'The Sortino ratio improves upon the Sharpe ratio by isolating downside volatility from total volatility by dividing excess return by the downside deviation. The Sortino ratio is a variation of the Sharpe ratio that differentiates harmful volatility from total overall volatility by using the asset's standard deviation of negative asset returns, called downside deviation. The Sortino ratio takes the asset's return and subtracts the risk-free rate, and then divides that amount by the asset's downside deviation. The ratio was named after Frank A. Sortino.'

Which means for our asset as example:- Looking at the ratio of annual return and downside deviation of 1.01 in the last 5 years of McDonald's, we see it is relatively higher, thus better in comparison to the benchmark SPY (0.95)
- During the last 3 years, the ratio of annual return and downside deviation is 0.61, which is smaller, thus worse than the value of 1.09 from the benchmark.

'The ulcer index is a stock market risk measure or technical analysis indicator devised by Peter Martin in 1987, and published by him and Byron McCann in their 1989 book The Investors Guide to Fidelity Funds. It's designed as a measure of volatility, but only volatility in the downward direction, i.e. the amount of drawdown or retracement occurring over a period. Other volatility measures like standard deviation treat up and down movement equally, but a trader doesn't mind upward movement, it's the downside that causes stress and stomach ulcers that the index's name suggests.'

Using this definition on our asset we see for example:- The Ulcer Ratio over 5 years of McDonald's is 6.97 , which is greater, thus worse compared to the benchmark SPY (5.61 ) in the same period.
- During the last 3 years, the Ulcer Index is 7.69 , which is greater, thus worse than the value of 6.08 from the benchmark.

'Maximum drawdown measures the loss in any losing period during a fund’s investment record. It is defined as the percent retrenchment from a fund’s peak value to the fund’s valley value. The drawdown is in effect from the time the fund’s retrenchment begins until a new fund high is reached. The maximum drawdown encompasses both the period from the fund’s peak to the fund’s valley (length), and the time from the fund’s valley to a new fund high (recovery). It measures the largest percentage drawdown that has occurred in any fund’s data record.'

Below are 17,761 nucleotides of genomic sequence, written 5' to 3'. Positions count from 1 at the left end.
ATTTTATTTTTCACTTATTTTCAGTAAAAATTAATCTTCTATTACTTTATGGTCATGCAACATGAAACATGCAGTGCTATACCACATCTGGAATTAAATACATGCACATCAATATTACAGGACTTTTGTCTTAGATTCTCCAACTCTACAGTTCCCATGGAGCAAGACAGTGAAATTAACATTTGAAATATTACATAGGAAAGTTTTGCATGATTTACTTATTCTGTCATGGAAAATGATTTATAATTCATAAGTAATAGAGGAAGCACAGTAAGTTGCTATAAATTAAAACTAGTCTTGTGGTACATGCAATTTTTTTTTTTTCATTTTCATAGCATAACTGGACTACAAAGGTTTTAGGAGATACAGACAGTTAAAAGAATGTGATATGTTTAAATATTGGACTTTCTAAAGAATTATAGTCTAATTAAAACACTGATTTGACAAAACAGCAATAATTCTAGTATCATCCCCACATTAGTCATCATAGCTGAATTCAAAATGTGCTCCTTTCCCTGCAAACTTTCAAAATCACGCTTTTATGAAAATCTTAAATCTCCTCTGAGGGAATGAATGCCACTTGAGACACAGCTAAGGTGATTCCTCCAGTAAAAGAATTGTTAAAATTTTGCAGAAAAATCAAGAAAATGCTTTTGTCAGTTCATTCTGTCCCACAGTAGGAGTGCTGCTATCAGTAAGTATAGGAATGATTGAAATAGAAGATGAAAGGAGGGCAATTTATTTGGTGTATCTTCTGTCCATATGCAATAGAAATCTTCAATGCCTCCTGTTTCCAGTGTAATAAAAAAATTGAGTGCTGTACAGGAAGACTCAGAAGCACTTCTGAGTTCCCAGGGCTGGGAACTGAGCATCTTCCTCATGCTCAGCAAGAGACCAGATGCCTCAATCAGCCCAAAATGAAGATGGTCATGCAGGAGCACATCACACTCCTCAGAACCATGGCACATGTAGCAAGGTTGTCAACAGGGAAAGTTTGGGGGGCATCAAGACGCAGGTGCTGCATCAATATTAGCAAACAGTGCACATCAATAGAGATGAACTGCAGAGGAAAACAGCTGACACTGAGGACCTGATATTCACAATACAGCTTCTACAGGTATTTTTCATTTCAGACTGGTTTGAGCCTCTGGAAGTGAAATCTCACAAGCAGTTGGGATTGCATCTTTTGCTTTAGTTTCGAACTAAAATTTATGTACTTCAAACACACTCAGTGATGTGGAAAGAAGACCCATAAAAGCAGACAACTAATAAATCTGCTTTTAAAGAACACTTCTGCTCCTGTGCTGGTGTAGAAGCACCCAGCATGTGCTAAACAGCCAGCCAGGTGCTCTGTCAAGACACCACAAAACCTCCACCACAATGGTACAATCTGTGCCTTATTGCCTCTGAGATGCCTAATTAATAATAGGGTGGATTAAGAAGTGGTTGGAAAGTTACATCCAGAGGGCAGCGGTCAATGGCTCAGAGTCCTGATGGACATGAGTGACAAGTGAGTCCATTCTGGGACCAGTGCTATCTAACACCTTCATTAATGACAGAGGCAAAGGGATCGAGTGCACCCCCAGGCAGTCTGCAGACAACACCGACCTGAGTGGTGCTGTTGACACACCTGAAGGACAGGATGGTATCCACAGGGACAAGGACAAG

Using this definition on our asset we see for example:- Looking at the maximum DrawDown of -36.9 days in the last 5 years of McDonald's, we see it is relatively lower, thus worse in comparison to the benchmark SPY (-33.7 days)
- Compared with SPY (-33.7 days) in the period of the last 3 years, the maximum reduction from previous high of -36.9 days is lower, thus worse.

'The Drawdown Duration is the length of any peak to peak period, or the time between new equity highs. The Max Drawdown Duration is the worst (the maximum/longest) amount of time an investment has seen between peaks (equity highs) in days.'

Which means for our asset as example:- Compared with the benchmark SPY (139 days) in the period of the last 5 years, the maximum time in days below previous high water mark of 249 days of McDonald's is greater, thus worse.
- Looking at maximum days under water in of 249 days in the period of the last 3 years, we see it is relatively higher, thus worse in comparison to SPY (119 days).

'The Drawdown Duration is the length of any peak to peak period, or the time between new equity highs. The Avg Drawdown Duration is the average amount of time an investment has seen between peaks (equity highs), or in other terms the average of time under water of all drawdowns. So in contrast to the Maximum duration it does not measure only one drawdown event but calculates the average of all.'

Applying this definition to our asset in some examples:- Looking at the average time in days below previous high water mark of 56 days in the last 5 years of McDonald's, we see it is relatively larger, thus worse in comparison to the benchmark SPY (32 days)
- Compared with SPY (22 days) in the period of the last 3 years, the average time in days below previous high water mark of 59 days is greater, thus worse.

Historical returns have been extended using synthetic data.
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- Note that yearly returns do not equal the sum of monthly returns due to compounding.
- Performance results of McDonald's are hypothetical, do not account for slippage, fees or taxes, and are based on backtesting, which has many inherent limitations, some of which are described in our Terms of Use.